Today I share how CPAs make their CPE useful.
It is 3:32 p.m. on a Friday afternoon and you are thinking, “When will this CPE class ever end?” Your golf swing, a late tax return, your daughter’s college tuition cost–each float through your mind. Tick, tock, tick, tock. “So much to do and I sit here wasting another day in a worthless class. Why can’t this be more interesting?” Tired. Bored. Numb. You want to be anywhere but where you are. You feel trapped. Your mind continues, “Please let me out of here!”
Why does this happen? It seems many CPAs view this pain as a requirement of the profession. They seem resigned to death-by-CPE, as though “no pain, no gain” is eternally right.
But then there are other classes where the synapses are firing, you’re laughing and learning and even wanting more. Time flies. The day ends quickly, and you walk away satisfied.
What can you do to increase these positive learning experiences and decrease those that are not?
Ten years ago I decided to become a Certified Fraud Examiner. I thought, “Why not use my CPE hours to move me in that direction?” Over the next year, I purchased the training material from the Association of Certified Fraud Examiners and trained. In September 2004, I reached that goal. Without the goal, the idea would still be just that–an idea.
What training goal can you set that will make your dream a reality?
Many years ago I taught an archery class. I would say, “Fix your eyes on the particular part of the target you desire to hit. The greater the focus, the greater the results.”
But do we do this with our training goals? Many CPAs see training as something to be avoided rather than an opportunity to achieve particular objectives (like becoming a certified fraud examiner).
In your career, you will spend thousands of hours in training. Why not use those precious hours as a tool to elevate your game?
Will excellent trainers cost more money? Yes, but what’s the alternative? Seek out poor cheap trainers. Do we really want that?
Warning: “Getting our (CPE) hours” may not equate to learning. Signing up for any old class for convenience’s sake or for lower cost may lead to that “terrible, horrible, no good, very bad day” that we spoke of earlier. And I do think this is the culprit: not giving our training appropriate focus.
Great trainers make for excellent learning experiences. Seek them out. Ask your friends who they learn the most from.
Planning your CPE calendar will allow you to spread out the learning load (I do not recommend taking 40 hours of CPE the last week of December). The human mind is not designed to absorb large quantities of complex information in a short period. Space out your classes. The separation will allow your mind to digest and retain what you learn. Also repetition enhances retention.
For each one-day class, write a one-page summary. Do this the day after you attend the class. Simply writing the summary will drive the learning deeper into your mind. Then revisit the summary page for the following intervals and time spans:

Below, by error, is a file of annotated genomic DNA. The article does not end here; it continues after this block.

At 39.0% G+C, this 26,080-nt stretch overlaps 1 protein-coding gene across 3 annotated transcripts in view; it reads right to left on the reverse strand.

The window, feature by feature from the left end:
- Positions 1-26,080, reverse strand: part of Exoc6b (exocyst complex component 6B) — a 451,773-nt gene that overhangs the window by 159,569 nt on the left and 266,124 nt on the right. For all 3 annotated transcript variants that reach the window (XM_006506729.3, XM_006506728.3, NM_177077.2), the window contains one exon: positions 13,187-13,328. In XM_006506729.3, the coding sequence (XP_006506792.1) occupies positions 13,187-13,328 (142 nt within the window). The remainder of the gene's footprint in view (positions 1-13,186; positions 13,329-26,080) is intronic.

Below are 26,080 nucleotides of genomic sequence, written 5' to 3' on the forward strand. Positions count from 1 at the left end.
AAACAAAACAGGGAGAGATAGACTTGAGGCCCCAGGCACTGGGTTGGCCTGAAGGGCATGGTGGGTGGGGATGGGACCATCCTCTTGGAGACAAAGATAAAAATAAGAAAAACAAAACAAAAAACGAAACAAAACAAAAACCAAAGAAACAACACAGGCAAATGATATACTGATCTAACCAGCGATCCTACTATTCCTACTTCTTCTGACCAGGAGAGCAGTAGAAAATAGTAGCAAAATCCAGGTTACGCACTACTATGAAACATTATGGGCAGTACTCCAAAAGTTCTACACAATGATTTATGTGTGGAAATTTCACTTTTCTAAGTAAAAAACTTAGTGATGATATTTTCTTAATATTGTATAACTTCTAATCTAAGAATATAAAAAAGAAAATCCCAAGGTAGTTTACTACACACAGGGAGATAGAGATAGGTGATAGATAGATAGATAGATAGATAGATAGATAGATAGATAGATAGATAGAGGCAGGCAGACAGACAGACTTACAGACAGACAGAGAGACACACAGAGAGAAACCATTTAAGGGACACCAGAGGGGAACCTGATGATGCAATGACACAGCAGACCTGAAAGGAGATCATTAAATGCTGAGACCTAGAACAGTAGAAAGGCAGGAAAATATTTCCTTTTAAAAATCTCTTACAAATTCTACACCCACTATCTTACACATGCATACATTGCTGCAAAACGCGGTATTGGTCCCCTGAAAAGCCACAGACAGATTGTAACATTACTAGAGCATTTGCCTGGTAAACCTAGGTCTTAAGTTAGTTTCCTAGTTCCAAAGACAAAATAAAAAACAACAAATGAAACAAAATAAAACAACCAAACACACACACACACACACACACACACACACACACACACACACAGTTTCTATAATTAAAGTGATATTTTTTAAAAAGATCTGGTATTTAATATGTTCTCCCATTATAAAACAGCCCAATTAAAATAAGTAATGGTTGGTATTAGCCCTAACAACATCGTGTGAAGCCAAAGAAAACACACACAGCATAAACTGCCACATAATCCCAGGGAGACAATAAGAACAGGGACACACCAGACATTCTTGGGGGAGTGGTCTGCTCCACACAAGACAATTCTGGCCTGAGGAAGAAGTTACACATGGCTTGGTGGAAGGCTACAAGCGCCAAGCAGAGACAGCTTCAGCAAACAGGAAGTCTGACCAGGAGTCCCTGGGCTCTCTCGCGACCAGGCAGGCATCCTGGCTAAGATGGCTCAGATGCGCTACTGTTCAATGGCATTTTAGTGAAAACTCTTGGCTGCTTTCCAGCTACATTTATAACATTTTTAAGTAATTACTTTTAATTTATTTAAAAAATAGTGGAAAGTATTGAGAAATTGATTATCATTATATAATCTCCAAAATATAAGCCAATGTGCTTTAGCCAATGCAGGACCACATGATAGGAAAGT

* One week later – review for 10 minutes
* Two weeks later – review for 10 minutes
* Three weeks later – review for 5 minutes
There’s nothing sacred about the intervals or time spans. The method is what is important.
Once you are done with your one-page summary, archive it in Evernote for future reference.
For about $100, you can own the magic pen. No, it will not allow you to remember everything you hear. However, it will record the full audio as you write. Then, later, you can touch a particular word in your notes with the tip of the pen and “voilà,” you hear–from the pen–what was said at that moment. You can upload the written notes and audio to your computer. Don’t ask me how it does this, but it works. Amazing! Now you can have a full recording of your training with shortcuts (notes) to find the audio you need to hear. The pen holds up to 200 hours of audio. Click here for my Livescribe blog post.
In terms of learning, writing your notes is more effective than typing (and I might add, less distracting to those around you). Science has proven that writing has a greater positive effect on learning and retention than typing.
I leave you with one last learning tip: Read the table of contents before the class starts.
The human mind likes to anticipate, to know what’s coming. If you can access your CPE material before the class, I encourage you to scan the table of contents and highlight the areas you are most interested in (do take a highlighter with you to class). Highlighting the table of contents will prepare you for what’s coming.
Oh yeah, one last thing, I promise. Sit up front. The farther back you sit, the more distractions you will see (like the guy cruising the ESPN site or the couple that talks throughout the whole day).
What are your suggestions for making training more effective?
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Charles Hall is a practicing CPA and Certified Fraud Examiner. For the last thirty years, he has primarily audited governments, nonprofits, and small businesses. He is the author of The Little Book of Local Government Fraud Prevention and Preparation of Financial Statements & Compilation Engagements. He frequently speaks at continuing education events. Charles is the quality control partner for McNair, McLemore, Middlebrooks & Co. where he provides daily audit and accounting assistance to over 65 CPAs. In addition, he consults with other CPA firms, assisting them with auditing and accounting issues.
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